Since the novel coronavirus disease (COVID-19) broke out in Wuhan, China in December 2019, it has spread worldwide. The World Health Organization (WHO) reported that there are globally 693,282 confirmed cases and 33,106 death cases by March 30, 2020, resulting in a much higher death rate of 4.8% from COVID-19 compared to the 0.1% typical death rate caused by the seasonal flu . Driven by saving lives from the deadly COVID-19 pandemic, I wanted to investigate whether the death rate caused by COVID-19 could be reduced by controlling extrinsic environmental factors.
Weather conditions such as temperature and humidity can affect the transmission and virulence of viruses by impacting virus growth and host defense systems, and these effects have been studied extensively    . However, those studies were mainly focused on virus transmission and little has been done on the effect of humidity on the death rate caused by viruses. Although high temperature has consistently been shown to decrease transmission of most viruses, humidity can either facilitate or inhibit viral transmission depending on the type of virus. I found three papers related to the effect of humidity on COVID-19   . While two of the three papers only investigated the effect of humidity on COVID-19 transmission, Ma et al. did study the effect of humidity on death rate. However, Ma et al. attributed the effect of humidity on death rate to the impact on the patient defense system rather than on the environment humidity the virus experienced beforehand. In addition, Ma et al. only collected data from a single city (Wuhan, China) . Ma’s research inspired me to look at the impact of humidity on death rate in America. I was also curious to see whether the humidity the virus before infecting patients had any impact on death rate.
2. Materials and Methods
The number of total confirmed cases and death cases for COVID-19 were obtained from the New York Times website . Typically, the most populous city or the state capitol was chosen for humidity data of each state. The average humidity data for 50 states and Washington DC reported by Weather Underground were used in this study . As this study aimed to find the relationship between death rate and the humidity the virus experienced before infection, humidity data from a month prior to the studied cases were used to account for the delay between onset of transmission and death. Since the death cases used in this study are from March, the humidity data from the previous month were used. In detail, three data sets were collected: 1) COVID-19 data on March 22 and humidity data from January 22 to February 21; 2) COVID-19 data on March 26 and humidity from January 26 to February 25; 3) COVID-19 data on March 30 and humidity data in all of February. Death rate was calculated by dividing the number of death cases by the number of confirmed COVID-19 cases for each state or Washington DC. The average humidity is calculated by Equation (1), where hi stands for humidity on the ith day and n represents the total number of days during the period. Death rate in March vs average humidity in previous month was plotted for all 51 locations.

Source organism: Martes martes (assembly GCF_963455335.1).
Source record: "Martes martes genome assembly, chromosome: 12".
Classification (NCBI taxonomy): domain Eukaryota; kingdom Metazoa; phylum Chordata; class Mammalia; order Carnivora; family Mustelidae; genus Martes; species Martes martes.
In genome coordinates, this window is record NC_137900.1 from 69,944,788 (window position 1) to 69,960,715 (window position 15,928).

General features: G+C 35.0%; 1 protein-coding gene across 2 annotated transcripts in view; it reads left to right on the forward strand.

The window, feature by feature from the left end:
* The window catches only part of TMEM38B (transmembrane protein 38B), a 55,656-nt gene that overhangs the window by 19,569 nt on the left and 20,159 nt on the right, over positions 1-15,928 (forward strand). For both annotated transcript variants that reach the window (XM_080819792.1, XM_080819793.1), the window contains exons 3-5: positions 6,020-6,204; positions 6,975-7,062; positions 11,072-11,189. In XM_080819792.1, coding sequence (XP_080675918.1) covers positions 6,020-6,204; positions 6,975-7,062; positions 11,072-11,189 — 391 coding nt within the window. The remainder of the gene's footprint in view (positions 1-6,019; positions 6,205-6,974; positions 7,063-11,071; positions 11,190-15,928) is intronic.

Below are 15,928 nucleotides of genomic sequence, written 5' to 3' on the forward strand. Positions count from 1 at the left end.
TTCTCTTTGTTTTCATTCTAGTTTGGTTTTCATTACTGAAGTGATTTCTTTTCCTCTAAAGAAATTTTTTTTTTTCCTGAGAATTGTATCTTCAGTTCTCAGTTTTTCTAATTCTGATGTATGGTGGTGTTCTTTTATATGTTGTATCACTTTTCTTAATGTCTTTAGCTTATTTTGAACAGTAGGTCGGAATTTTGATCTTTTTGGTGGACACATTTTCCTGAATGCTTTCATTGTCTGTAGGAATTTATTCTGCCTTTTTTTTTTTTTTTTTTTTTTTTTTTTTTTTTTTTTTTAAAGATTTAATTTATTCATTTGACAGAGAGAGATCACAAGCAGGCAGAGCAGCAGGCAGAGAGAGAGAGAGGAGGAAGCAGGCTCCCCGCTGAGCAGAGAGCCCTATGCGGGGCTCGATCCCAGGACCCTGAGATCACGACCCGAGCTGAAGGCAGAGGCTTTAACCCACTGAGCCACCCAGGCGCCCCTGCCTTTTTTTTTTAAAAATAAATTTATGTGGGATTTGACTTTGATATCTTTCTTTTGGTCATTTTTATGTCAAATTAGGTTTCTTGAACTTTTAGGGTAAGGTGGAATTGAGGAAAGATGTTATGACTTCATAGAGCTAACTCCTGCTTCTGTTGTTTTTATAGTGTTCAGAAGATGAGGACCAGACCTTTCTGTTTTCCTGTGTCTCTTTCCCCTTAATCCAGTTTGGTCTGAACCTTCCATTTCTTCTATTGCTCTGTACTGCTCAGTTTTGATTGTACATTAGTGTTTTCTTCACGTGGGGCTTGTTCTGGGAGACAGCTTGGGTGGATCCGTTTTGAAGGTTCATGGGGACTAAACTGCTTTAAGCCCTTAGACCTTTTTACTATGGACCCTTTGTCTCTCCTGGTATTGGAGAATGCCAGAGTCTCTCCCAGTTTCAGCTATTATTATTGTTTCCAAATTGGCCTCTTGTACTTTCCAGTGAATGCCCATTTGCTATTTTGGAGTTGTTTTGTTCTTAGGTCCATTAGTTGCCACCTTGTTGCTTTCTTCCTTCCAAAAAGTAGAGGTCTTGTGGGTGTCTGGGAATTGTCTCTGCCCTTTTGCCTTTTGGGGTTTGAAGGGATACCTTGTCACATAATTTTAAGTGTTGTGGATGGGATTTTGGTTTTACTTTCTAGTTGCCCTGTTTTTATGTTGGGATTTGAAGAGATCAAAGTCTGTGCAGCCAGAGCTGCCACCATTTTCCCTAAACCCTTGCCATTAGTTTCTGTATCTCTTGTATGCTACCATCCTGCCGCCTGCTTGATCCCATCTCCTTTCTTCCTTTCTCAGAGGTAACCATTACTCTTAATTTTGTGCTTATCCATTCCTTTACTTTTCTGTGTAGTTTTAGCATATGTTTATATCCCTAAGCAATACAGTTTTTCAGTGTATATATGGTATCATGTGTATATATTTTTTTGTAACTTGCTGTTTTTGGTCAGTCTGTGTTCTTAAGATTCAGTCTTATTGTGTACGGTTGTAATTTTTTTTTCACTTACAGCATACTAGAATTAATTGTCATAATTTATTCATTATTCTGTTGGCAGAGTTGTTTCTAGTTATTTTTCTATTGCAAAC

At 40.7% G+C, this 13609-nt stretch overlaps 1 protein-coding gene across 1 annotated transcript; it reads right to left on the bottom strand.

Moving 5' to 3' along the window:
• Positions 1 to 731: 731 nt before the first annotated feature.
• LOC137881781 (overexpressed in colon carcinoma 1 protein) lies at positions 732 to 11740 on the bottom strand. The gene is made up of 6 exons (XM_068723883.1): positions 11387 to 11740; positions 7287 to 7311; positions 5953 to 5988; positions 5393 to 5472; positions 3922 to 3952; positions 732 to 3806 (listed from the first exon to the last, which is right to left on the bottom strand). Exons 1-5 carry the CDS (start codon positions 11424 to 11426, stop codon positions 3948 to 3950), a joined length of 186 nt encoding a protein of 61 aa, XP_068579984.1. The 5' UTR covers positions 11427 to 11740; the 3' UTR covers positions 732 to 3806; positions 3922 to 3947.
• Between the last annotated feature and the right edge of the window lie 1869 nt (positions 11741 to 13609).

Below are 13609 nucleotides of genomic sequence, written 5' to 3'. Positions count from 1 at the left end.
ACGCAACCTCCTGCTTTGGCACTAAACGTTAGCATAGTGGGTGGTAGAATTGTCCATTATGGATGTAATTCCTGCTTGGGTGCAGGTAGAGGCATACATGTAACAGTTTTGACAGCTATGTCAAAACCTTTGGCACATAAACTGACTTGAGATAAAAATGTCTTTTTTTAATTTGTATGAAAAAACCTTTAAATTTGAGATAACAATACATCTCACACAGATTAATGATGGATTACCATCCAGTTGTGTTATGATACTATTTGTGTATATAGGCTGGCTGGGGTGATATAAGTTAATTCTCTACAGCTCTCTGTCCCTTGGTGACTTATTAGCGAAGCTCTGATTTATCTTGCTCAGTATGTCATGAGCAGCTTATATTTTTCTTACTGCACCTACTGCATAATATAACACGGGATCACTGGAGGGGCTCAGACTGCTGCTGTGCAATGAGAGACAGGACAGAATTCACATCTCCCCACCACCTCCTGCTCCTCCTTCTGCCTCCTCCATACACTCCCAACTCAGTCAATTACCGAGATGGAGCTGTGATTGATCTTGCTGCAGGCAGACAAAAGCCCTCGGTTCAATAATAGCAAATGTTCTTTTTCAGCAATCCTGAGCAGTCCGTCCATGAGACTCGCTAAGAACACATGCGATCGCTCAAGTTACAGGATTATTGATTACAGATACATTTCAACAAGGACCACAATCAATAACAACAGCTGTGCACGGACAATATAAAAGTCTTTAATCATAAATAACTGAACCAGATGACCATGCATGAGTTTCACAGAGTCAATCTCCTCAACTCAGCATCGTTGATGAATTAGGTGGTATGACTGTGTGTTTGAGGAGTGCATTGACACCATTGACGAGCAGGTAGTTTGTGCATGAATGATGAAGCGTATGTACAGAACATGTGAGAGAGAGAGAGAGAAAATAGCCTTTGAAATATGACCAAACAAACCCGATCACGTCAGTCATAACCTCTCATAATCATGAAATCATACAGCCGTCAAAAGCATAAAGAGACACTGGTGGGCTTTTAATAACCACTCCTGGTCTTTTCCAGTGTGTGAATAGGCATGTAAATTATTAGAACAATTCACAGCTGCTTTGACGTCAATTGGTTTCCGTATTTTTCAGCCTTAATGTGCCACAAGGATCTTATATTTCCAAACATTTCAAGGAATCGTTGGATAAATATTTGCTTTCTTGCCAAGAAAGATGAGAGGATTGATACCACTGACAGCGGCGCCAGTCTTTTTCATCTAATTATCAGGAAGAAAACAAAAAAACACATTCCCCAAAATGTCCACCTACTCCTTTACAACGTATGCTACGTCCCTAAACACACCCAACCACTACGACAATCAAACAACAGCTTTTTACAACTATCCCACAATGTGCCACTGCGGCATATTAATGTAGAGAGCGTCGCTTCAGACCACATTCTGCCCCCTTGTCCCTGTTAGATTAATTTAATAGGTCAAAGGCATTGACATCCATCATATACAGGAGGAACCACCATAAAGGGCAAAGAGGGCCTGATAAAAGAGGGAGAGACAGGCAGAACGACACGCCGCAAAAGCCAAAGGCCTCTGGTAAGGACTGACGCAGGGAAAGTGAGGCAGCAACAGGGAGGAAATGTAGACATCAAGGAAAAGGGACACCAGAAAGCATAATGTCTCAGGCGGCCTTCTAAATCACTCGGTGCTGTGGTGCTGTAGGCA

The correlation coefficient r between humidity and death rate was calculated using Microsoft Excel function Correl based on the following Equation (2), where x stands for COVID-19 mortality and y represents average for each location.
The correlation between the average humidity of the fifty states and Washington DC in late January and February along with the death cases data at three different dates in March 2020 is analyzed and the results are shown in Table 1 and Figure 1. There is a direct correlation between humidity and death rate caused by COVID-19 for all three data sets. The correlation coefficient is as high as 0.9 for the top 5 states with the most numbers of deaths. Although the correlation deceases when more states are included in the calculation, the correlation coefficient still remains as high as 0.5 even when the data for all fifty US states and Washington DC, including areas with zero reported death cases, were used (Table 1). This is not surprising, as when the number of deaths is small, the death rate is more prone to fluctuation due to other factors such as human migration. For example, when the stay-at-home order is placed and few people travel, the correlation coefficient for all fifty US states and Washington DC goes from 0.474 on March 22 to 0.516 on March 30. It is noticeable that the two driest states (Nevada and Arizona) and the most humid state (Alaska) are three consistent outliers (Figure 1). This observed digression from the correlation for these three states suggests a general correlation between humidity and death rate may not apply to extreme humidity values.